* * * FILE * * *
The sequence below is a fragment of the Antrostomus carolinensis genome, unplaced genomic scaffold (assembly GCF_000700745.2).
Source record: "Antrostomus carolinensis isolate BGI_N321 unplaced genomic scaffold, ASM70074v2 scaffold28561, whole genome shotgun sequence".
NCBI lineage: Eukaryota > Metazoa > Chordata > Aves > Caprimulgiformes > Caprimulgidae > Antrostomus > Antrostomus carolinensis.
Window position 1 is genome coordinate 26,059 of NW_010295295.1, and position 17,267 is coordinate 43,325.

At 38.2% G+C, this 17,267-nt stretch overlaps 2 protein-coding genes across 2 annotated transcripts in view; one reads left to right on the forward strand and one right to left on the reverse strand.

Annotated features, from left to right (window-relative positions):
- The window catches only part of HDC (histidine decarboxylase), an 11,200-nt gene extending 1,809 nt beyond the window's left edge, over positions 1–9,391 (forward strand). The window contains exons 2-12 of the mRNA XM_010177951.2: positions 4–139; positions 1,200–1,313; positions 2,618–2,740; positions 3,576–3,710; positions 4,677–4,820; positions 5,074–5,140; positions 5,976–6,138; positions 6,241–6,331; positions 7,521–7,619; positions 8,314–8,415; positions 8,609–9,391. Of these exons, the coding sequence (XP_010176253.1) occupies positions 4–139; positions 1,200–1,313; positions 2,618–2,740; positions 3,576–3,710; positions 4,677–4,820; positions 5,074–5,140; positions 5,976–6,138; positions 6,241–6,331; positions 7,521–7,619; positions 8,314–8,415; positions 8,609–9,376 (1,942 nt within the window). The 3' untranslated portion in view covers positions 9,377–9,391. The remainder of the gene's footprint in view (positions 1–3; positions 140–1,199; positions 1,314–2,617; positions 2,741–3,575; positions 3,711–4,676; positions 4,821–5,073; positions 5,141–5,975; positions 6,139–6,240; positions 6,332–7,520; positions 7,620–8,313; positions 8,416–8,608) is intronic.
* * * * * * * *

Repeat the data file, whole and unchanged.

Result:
The sequence below is a fragment of the Antrostomus carolinensis genome, unplaced genomic scaffold (assembly GCF_000700745.2).
Source record: "Antrostomus carolinensis isolate BGI_N321 unplaced genomic scaffold, ASM70074v2 scaffold28561, whole genome shotgun sequence".
NCBI lineage: Eukaryota > Metazoa > Chordata > Aves > Caprimulgiformes > Caprimulgidae > Antrostomus > Antrostomus carolinensis.
Window position 1 is genome coordinate 26,059 of NW_010295295.1, and position 17,267 is coordinate 43,325.

At 38.2% G+C, this 17,267-nt stretch overlaps 2 protein-coding genes across 2 annotated transcripts in view; one reads left to right on the forward strand and one right to left on the reverse strand.

Annotated features, from left to right (window-relative positions):
- The window catches only part of HDC (histidine decarboxylase), an 11,200-nt gene extending 1,809 nt beyond the window's left edge, over positions 1–9,391 (forward strand). The window contains exons 2-12 of the mRNA XM_010177951.2: positions 4–139; positions 1,200–1,313; positions 2,618–2,740; positions 3,576–3,710; positions 4,677–4,820; positions 5,074–5,140; positions 5,976–6,138; positions 6,241–6,331; positions 7,521–7,619; positions 8,314–8,415; positions 8,609–9,391. Of these exons, the coding sequence (XP_010176253.1) occupies positions 4–139; positions 1,200–1,313; positions 2,618–2,740; positions 3,576–3,710; positions 4,677–4,820; positions 5,074–5,140; positions 5,976–6,138; positions 6,241–6,331; positions 7,521–7,619; positions 8,314–8,415; positions 8,609–9,376 (1,942 nt within the window). The 3' untranslated portion in view covers positions 9,377–9,391. The remainder of the gene's footprint in view (positions 1–3; positions 140–1,199; positions 1,314–2,617; positions 2,741–3,575; positions 3,711–4,676; positions 4,821–5,073; positions 5,141–5,975; positions 6,139–6,240; positions 6,332–7,520; positions 7,620–8,313; positions 8,416–8,608) is intronic.